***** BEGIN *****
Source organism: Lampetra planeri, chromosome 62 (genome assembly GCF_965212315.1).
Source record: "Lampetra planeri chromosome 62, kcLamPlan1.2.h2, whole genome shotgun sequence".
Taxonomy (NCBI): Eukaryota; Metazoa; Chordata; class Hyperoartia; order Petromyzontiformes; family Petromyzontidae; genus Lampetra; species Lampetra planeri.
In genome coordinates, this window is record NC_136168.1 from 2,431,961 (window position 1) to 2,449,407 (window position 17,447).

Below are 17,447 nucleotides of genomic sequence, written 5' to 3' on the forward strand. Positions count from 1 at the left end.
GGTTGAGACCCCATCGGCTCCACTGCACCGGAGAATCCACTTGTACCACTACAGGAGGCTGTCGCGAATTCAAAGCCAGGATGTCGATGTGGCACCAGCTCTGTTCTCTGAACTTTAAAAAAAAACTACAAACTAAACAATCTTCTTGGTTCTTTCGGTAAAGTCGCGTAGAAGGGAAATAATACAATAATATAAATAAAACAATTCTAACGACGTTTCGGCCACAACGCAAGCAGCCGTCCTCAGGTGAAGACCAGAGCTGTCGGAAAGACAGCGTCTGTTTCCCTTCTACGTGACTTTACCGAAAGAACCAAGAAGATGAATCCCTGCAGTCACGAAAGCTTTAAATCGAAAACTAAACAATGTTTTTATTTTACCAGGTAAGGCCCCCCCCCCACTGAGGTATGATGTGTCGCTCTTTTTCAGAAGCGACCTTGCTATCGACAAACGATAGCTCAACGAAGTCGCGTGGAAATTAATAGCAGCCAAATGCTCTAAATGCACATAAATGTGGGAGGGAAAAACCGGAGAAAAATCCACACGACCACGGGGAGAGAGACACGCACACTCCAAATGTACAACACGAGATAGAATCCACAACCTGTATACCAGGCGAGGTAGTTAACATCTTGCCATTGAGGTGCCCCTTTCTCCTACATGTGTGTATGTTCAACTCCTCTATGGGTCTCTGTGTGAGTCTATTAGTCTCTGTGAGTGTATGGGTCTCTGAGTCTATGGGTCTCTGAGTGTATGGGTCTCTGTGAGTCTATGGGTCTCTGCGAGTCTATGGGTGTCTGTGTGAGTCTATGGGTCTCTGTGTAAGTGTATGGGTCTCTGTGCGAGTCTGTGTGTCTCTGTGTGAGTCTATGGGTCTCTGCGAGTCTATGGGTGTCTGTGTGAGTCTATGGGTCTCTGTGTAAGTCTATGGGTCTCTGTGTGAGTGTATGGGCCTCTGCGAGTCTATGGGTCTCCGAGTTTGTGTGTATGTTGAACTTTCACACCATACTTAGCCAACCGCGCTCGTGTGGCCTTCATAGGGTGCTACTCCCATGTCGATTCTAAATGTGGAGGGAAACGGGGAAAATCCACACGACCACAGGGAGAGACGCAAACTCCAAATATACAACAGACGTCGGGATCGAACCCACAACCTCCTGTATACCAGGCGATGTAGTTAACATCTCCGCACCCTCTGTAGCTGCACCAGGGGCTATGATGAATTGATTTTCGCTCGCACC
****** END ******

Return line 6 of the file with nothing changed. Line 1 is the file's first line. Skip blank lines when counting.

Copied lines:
GGTTGAGACCCCATCGGCTCCACTGCACCGGAGAATCCACTTGTACCACTACAGGAGGCTGTCGCGAATTCAAAGCCAGGATGTCGATGTGGCACCAGCTCTGTTCTCTGAACTTTAAAAAAAAACTACAAACTAAACAATCTTCTTGGTTCTTTCGGTAAAGTCGCGTAGAAGGGAAATAATACAATAATATAAATAAAACAATTCTAACGACGTTTCGGCCACAACGCAAGCAGCCGTCCTCAGGTGAAGACCAGAGCTGTCGGAAAGACAGCGTCTGTTTCCCTTCTACGTGACTTTACCGAAAGAACCAAGAAGATGAATCCCTGCAGTCACGAAAGCTTTAAATCGAAAACTAAACAATGTTTTTATTTTACCAGGTAAGGCCCCCCCCCCACTGAGGTATGATGTGTCGCTCTTTTTCAGAAGCGACCTTGCTATCGACAAACGATAGCTCAACGAAGTCGCGTGGAAATTAATAGCAGCCAAATGCTCTAAATGCACATAAATGTGGGAGGGAAAAACCGGAGAAAAATCCACACGACCACGGGGAGAGAGACACGCACACTCCAAATGTACAACACGAGATAGAATCCACAACCTGTATACCAGGCGAGGTAGTTAACATCTTGCCATTGAGGTGCCCCTTTCTCCTACATGTGTGTATGTTCAACTCCTCTATGGGTCTCTGTGTGAGTCTATTAGTCTCTGTGAGTGTATGGGTCTCTGAGTCTATGGGTCTCTGAGTGTATGGGTCTCTGTGAGTCTATGGGTCTCTGCGAGTCTATGGGTGTCTGTGTGAGTCTATGGGTCTCTGTGTAAGTGTATGGGTCTCTGTGCGAGTCTGTGTGTCTCTGTGTGAGTCTATGGGTCTCTGCGAGTCTATGGGTGTCTGTGTGAGTCTATGGGTCTCTGTGTAAGTCTATGGGTCTCTGTGTGAGTGTATGGGCCTCTGCGAGTCTATGGGTCTCCGAGTTTGTGTGTATGTTGAACTTTCACACCATACTTAGCCAACCGCGCTCGTGTGGCCTTCATAGGGTGCTACTCCCATGTCGATTCTAAATGTGGAGGGAAACGGGGAAAATCCACACGACCACAGGGAGAGACGCAAACTCCAAATATACAACAGACGTCGGGATCGAACCCACAACCTCCTGTATACCAGGCGATGTAGTTAACATCTCCGCACCCTCTGTAGCTGCACCAGGGGCTATGATGAATTGATTTTCGCTCGCACC